Cleaning of the marbled decoration on the reverse involved no more than the removal of a thick coating of wax (applied probably at some time in the last century) and a great deal of embedded grey dirt. The surface underneath was found to be rich and glossy, and with no need for a new varnish. It is exceptionally well preserved.
Although the pattern does not resemble that of any known marble, the illusion of polished stone is remarkable. It has been achieved by a complex technique.
Over a white chalk ground, similar in appearance in the cross-section to that on the front (although the paint surface is notably less cracked), is a layer of black pigment. It is probably a carbon black as in the black background of the portrait.
Paint was then spattered over the black. First of all a porphyry colour was used, mixed from red lake, vermilion, chalk (more translucent than the usual lead white) and a little black, as in the cross-section. This was followed by scattered spots of a greyish white and finally the brilliant red of vermilion.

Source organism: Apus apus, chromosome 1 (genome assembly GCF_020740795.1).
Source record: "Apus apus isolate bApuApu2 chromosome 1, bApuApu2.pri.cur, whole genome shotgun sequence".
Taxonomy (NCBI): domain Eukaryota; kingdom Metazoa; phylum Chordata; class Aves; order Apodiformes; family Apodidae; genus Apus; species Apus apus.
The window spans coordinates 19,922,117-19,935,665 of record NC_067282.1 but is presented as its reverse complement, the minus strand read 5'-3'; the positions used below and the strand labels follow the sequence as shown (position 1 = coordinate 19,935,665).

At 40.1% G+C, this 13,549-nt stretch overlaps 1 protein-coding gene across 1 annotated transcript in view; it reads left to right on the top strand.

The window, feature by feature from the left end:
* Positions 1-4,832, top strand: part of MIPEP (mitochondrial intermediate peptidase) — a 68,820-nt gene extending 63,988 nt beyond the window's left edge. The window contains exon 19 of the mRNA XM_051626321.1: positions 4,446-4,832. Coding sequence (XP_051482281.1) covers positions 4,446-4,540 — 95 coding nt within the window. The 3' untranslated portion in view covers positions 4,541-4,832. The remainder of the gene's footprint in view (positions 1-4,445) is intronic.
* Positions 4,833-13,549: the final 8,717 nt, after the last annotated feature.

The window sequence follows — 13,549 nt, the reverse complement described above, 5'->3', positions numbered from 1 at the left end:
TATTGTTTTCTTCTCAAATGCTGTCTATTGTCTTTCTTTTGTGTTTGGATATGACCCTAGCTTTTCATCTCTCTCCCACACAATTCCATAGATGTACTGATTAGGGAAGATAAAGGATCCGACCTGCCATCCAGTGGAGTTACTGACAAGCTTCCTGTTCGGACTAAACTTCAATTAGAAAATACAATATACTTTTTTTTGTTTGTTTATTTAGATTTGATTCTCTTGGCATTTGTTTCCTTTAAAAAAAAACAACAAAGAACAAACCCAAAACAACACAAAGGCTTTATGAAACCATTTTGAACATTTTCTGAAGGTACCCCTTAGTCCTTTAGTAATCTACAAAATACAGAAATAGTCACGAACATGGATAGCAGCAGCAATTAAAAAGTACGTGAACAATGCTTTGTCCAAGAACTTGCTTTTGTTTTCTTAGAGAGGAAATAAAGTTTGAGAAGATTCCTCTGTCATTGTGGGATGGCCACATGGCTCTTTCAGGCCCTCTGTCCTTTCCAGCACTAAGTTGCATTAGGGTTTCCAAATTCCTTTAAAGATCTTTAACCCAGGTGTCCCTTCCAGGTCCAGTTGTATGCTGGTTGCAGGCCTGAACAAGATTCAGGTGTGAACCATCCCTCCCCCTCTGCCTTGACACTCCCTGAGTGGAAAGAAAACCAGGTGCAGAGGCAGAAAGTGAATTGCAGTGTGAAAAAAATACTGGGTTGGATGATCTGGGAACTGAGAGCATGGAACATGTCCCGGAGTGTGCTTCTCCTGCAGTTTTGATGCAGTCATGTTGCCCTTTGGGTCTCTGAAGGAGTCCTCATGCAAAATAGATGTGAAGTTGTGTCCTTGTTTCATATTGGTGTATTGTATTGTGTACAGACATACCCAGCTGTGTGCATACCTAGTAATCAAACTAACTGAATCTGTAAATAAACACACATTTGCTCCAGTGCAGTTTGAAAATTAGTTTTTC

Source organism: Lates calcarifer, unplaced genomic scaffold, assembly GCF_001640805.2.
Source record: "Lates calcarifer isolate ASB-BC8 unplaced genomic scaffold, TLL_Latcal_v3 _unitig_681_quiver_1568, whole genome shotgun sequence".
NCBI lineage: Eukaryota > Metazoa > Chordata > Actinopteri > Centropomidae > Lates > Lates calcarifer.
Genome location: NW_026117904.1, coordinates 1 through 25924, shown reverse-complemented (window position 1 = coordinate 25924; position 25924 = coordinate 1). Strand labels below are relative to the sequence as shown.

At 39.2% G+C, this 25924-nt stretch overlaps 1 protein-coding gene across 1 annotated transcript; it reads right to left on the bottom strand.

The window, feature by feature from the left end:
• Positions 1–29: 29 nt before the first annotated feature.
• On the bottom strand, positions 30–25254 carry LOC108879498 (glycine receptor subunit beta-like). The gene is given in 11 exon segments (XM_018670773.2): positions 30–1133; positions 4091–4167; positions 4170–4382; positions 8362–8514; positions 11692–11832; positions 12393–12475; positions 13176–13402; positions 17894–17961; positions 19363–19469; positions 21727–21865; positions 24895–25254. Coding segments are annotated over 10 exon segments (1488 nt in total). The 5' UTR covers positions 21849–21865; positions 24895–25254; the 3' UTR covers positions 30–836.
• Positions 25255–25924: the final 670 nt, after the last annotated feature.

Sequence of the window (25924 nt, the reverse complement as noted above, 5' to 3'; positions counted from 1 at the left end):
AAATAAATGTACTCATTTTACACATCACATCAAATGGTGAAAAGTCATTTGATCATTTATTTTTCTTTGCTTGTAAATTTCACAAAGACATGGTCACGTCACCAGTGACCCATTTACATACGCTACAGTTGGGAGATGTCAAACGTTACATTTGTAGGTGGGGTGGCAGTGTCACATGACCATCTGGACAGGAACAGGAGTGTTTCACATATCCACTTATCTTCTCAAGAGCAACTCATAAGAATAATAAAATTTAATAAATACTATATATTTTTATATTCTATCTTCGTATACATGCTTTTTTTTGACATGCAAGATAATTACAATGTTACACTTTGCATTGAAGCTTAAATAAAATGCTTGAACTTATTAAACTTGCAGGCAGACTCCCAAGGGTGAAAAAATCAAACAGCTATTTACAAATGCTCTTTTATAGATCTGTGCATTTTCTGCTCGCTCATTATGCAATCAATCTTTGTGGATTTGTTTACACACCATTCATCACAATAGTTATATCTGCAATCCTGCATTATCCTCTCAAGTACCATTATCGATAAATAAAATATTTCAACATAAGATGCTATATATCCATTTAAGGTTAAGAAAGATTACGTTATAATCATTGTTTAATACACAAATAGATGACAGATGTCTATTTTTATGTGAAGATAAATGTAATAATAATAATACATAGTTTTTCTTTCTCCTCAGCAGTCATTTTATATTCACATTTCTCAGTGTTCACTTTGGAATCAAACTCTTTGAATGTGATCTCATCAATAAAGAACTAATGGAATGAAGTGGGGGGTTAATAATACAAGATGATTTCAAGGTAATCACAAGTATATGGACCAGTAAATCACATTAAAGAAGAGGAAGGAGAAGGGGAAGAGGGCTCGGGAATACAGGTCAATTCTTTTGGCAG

FTIR analysis of the binding medium of the spatters indicates that it contains a protein, either glue, egg or possibly casein. This is not surprising as oil paint is too thick and sticky for effective spattering. When Italian painters such as Mantegna executed spattered marbling using an egg medium, craters and air bubbles from the foaming paint are usually visible under magnification.1 The absence of such craters here suggests that a glue medium may have been used.
Between the porphyry-coloured and vermilion layers in the cross-section there is a translucent layer of unpigmented material which fluoresces strongly under ultraviolet. This intermediate application of varnish or oil medium contributes to the sense of depth in the layers of spattered paint.
Analysis of the smooth glossy surface coating indicates that it contains mainly heat-bodied linseed oil (the medium of the portrait itself) with a small amount of pine resin and other minor components, yet to be identified. It is slightly discoloured and clearly very old, having developed its own network of cracks.
The ultraviolet image confirms that it is interrupted only in the areas where there are small scratches and flake losses, which show as black. Varnish recipes from the 15th century indicate that they were based on resins dissolved in drying oils rather than the volatile solvents of more modern varnishes. It seems likely, therefore, that this is Van Eyck’s original surface coating.